Bloody Bender Family 1871-1873


Ruthless Keepers of the Devil’s Inn

“Near here are the Bender Mounds, named for the infamous Bender family, John, his wife, son, and daughter Kate, who settled here in 1871. Kate soon gained notoriety as a self proclaimed healer and spiritualist. Secretly, the four made a living through murder and robbery. Located on a main road, the Benders sold meals and supplies to travelers. Their murders were carried out by use of a canvas curtain that divided the house into two rooms. The victim was then dispatched from behind with a hammer, and the body was dropped into a basement pit through a trap door, later to be buried in an orchard. As more and more travelers disappeared, suspicion began to center on the Benders. They disappeared in the spring of 1873, shortly before inquisitive neighbors discovered the victims’ bodies. The Benders are believed to have killed about a dozen people, including one child. Although stories abound, the ultimate fate of the murderous Bender family is uncertain. Some say they escaped, others that they were executed by a vengeful posse. Their story is unresolved and remains one of the greats unresolved mysteries of the old West.”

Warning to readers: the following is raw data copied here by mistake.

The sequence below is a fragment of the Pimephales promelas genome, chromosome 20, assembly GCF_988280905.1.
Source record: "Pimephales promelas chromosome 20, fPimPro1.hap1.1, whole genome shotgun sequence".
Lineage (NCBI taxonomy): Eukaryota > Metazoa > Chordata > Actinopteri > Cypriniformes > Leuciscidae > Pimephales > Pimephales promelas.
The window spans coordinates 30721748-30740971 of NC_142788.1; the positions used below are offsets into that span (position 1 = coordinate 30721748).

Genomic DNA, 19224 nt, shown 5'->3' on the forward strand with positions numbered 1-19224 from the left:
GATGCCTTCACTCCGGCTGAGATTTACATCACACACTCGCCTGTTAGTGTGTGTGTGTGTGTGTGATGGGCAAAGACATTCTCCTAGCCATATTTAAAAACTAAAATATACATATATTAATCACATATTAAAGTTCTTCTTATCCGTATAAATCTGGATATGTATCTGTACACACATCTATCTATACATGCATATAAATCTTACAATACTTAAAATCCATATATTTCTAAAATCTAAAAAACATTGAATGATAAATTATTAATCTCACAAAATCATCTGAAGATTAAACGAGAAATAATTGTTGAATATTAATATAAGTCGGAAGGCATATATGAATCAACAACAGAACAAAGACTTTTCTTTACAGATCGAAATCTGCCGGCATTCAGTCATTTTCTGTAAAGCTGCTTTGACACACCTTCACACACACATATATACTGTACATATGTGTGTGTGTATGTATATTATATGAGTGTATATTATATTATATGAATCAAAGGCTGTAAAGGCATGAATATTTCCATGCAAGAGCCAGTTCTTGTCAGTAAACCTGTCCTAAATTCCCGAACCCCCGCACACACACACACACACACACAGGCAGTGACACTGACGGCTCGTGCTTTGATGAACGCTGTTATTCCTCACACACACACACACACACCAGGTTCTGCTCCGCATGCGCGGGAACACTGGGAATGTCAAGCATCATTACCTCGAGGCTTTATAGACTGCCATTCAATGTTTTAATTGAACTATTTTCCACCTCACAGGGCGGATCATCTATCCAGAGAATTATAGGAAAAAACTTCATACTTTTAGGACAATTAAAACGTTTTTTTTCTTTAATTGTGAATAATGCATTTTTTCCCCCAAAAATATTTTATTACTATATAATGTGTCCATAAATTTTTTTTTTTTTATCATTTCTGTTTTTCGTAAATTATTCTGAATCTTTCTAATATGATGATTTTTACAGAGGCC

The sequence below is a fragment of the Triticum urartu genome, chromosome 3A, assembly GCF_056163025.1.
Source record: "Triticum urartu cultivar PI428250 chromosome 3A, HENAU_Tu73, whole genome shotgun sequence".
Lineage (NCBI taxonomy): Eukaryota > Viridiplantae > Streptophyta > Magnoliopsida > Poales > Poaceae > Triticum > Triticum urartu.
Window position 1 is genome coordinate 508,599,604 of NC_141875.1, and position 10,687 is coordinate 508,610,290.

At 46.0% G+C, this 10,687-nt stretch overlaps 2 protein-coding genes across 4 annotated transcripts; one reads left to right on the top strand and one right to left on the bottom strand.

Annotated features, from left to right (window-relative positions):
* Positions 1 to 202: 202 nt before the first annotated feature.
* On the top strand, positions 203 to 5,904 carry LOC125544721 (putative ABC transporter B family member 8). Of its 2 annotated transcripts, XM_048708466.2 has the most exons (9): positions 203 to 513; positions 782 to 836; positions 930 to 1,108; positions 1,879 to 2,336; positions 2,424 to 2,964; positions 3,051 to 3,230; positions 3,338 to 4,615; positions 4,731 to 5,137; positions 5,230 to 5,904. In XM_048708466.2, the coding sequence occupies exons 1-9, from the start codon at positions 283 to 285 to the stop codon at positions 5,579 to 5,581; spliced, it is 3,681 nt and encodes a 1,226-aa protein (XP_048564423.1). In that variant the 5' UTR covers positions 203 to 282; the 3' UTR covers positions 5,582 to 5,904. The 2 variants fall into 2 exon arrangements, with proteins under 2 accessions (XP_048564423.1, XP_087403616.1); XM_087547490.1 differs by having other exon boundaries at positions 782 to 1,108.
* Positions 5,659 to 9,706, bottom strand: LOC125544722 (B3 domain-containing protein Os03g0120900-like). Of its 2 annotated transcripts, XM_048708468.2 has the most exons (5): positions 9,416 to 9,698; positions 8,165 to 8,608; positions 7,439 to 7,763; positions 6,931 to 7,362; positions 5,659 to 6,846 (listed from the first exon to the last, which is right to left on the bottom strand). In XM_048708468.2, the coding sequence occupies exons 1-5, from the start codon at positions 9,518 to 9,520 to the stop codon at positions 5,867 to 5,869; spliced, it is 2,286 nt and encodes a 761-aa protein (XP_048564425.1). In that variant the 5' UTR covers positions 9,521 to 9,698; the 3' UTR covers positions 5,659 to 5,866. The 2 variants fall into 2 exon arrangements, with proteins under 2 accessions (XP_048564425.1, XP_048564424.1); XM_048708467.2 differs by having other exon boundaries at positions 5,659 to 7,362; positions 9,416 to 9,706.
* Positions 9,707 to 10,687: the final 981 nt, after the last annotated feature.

– Marker erected by the Kansas State Historical Society and the Kansas Department of Transportation in the Rest Area on highways US 400 and US 169.rn rnThree of these hammers, gifted to the museum by the Dick family of Parsons, KS, are the only remaining artifacts from the Bender homestead and are displayed in the Cherryvale Museum along with other portraits, drawings, newspaper clippings, and photos.rn


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